October 2, 2023

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Chip companies and senior US officials discuss China policy

U.S. chip company executives met with top Biden administration officials on Monday to discuss China policy, the State Department and sources said, as the most powerful semiconductor lobby group urged a halt to further restrictions under consideration.

Secretary of State Antony Blinken spoke with CEOs of chip companies about the industry and supply chains after his recent trip to China, a department spokesperson told reporters.

Commerce Secretary Gina Raimondo, National Economic Council Director Lyle Brainard, and National Security Council Director Jake Sullivan were among the other government officials who met with Intel (INTC.O), Qualcomm (QCOM.O), and Nvidia (NVDA.O), which is A source familiar with the meetings told Reuters.

The chip industry is keen to protect its profits in China as the Biden administration considers another round of restrictions on chip exports to China. Last year, China accounted for $180 billion in semiconductor purchases, more than a third of the global total of $555.9 billion and the largest single market, according to the Semiconductor Industry Association (SIA).

Blinken sought “to share his view on the industry and supply chain issues, especially after his recent visit to China” and “to hear directly from those companies about how they view supply chain issues, about how they view doing business in China,” State Department spokesman Matthew Miller said in a statement. Press Conference.

Discussions with government officials also included expediting the disbursement of government funds set aside for semiconductor companies in the CHIPS Act and making sure that US policy does not lock chip companies out of the lucrative Chinese market, said a second source familiar with the matter.

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Raymondo Commerce oversees the $39 billion CHIPS Act semiconductor manufacturing support program that Congress approved last year. The law also created a 25% investment tax credit for building chip factories, valued at about $24 billion.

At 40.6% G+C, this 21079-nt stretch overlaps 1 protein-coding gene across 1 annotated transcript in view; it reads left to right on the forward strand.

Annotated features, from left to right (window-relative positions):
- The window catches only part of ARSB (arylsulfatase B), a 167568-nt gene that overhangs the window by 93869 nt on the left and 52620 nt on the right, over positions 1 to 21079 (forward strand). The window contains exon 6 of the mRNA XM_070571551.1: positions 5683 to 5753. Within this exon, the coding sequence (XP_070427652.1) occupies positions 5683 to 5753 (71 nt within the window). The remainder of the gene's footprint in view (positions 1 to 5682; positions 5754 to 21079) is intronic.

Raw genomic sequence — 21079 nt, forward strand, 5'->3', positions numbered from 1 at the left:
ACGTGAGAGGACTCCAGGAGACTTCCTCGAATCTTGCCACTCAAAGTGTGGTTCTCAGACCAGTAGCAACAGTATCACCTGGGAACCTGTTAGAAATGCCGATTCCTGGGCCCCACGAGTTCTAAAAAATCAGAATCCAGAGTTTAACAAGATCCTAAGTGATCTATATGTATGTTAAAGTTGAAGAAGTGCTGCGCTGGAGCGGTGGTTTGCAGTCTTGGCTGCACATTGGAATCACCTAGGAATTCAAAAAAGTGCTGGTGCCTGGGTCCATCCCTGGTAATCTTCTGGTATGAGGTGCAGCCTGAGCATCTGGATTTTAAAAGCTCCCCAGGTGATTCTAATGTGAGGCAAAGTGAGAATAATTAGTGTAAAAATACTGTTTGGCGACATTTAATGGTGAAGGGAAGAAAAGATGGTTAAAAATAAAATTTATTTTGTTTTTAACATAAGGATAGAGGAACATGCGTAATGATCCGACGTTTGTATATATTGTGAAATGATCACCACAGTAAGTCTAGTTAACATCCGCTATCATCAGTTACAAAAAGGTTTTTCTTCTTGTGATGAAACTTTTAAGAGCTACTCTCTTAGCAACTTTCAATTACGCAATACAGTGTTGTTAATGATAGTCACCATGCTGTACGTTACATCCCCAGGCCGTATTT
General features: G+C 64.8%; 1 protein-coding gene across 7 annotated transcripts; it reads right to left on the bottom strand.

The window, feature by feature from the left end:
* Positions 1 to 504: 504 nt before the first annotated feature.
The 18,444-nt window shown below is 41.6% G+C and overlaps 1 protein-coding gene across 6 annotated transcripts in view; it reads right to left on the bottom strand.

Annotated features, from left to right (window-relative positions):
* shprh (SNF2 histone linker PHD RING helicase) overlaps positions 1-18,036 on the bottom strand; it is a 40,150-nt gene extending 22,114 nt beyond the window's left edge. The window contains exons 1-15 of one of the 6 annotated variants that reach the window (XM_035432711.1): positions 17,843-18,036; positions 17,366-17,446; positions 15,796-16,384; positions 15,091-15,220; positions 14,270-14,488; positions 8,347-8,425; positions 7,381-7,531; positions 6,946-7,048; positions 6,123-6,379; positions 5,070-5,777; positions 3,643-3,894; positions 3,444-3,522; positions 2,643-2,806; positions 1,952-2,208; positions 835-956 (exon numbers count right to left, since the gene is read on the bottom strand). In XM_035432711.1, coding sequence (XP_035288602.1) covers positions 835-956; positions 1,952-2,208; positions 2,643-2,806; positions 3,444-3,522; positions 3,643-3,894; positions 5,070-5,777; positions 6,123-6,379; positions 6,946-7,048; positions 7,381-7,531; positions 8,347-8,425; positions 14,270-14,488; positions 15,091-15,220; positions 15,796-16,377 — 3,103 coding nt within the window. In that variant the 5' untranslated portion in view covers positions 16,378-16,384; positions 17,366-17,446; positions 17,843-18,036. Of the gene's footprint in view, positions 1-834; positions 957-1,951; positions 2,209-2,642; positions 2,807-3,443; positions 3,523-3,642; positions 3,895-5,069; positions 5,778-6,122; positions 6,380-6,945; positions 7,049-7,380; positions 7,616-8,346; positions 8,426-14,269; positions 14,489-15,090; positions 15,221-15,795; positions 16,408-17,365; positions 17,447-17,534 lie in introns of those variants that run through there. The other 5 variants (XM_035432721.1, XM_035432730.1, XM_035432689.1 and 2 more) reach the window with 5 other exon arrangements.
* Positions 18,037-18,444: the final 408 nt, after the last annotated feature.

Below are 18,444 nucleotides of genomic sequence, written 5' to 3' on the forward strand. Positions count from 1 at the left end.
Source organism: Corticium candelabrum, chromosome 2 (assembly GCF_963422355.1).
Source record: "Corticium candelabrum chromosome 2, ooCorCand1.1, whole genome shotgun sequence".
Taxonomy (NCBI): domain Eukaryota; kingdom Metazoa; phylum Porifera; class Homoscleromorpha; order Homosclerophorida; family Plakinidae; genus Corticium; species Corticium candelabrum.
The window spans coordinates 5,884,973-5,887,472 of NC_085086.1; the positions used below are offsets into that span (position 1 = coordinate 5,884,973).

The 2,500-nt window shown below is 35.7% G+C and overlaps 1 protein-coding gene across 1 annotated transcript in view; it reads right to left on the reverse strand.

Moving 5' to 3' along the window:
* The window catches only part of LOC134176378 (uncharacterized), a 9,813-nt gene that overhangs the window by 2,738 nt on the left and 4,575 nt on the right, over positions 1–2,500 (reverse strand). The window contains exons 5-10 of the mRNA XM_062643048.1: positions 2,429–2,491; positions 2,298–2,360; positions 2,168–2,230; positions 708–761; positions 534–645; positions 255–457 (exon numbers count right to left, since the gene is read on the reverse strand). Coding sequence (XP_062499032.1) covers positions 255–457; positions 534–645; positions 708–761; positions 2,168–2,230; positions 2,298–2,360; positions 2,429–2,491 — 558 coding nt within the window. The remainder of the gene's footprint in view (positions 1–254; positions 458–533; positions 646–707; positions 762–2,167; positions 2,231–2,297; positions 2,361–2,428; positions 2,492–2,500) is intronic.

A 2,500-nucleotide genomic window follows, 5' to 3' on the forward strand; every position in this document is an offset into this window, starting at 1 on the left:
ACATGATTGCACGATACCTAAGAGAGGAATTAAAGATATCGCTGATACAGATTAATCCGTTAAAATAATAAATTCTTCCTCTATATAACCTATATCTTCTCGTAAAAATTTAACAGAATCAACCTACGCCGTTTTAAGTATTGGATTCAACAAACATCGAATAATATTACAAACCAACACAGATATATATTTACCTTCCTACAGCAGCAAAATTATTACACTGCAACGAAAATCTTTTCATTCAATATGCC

The US government is also focused on China’s access to the most advanced AI chips, the source added, saying Washington appears close to tightening rules about how much computing speed these chips can have but has yet to set a specific threshold.

Earlier on Monday, the US-based SIA called on the Biden administration to “refrain from further restrictions” on chip sales to China and urged the administration to allow “industry continued access to the Chinese market, the world’s largest commercial commodity semiconductor market”.

The Biden administration is considering updating a sweeping set of rules imposed in October to hamper China’s chip industry and a new executive order restricting some foreign investment.

“Our actions are carefully designed to focus on technology that has national security implications, and are designed to ensure that U.S. and allied technologies are not used to undermine our national security,” said a White House National Security Council spokesperson.

Not every official is expected to meet with every company, said the initial source, who spoke on condition of anonymity.

The Commerce Department and the White House declined to comment on any possible discussions.

The meetings come after China recently moved to restrict exports of raw materials such as gallium and germanium that are used to make chips, something a ministry spokesperson said Blinken discussed in talks with the CEO.

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Nvidia, Qualcomm and Intel all have significant sales in China. Qualcomm is the only company authorized by US regulators to sell mobile chips to Huawei Technology Co Ltd (HWT.UL).

Nvidia is selling a modified AI chip for the Chinese market that is already gaining traction among major Chinese companies, and last week Intel CEO Pat Gelsinger traveled to China to announce the showcasing of its AI chips in China.

(Covering) By David Shepherdson, Andrea Schalal, and Simon Lewis in Washington, and Stephen Nelis in San Francisco Editing by Chris Sanders, Susan Heavy, Matthew Lewis, and Nick Zieminski

Our standards: Thomson Reuters Trust Principles.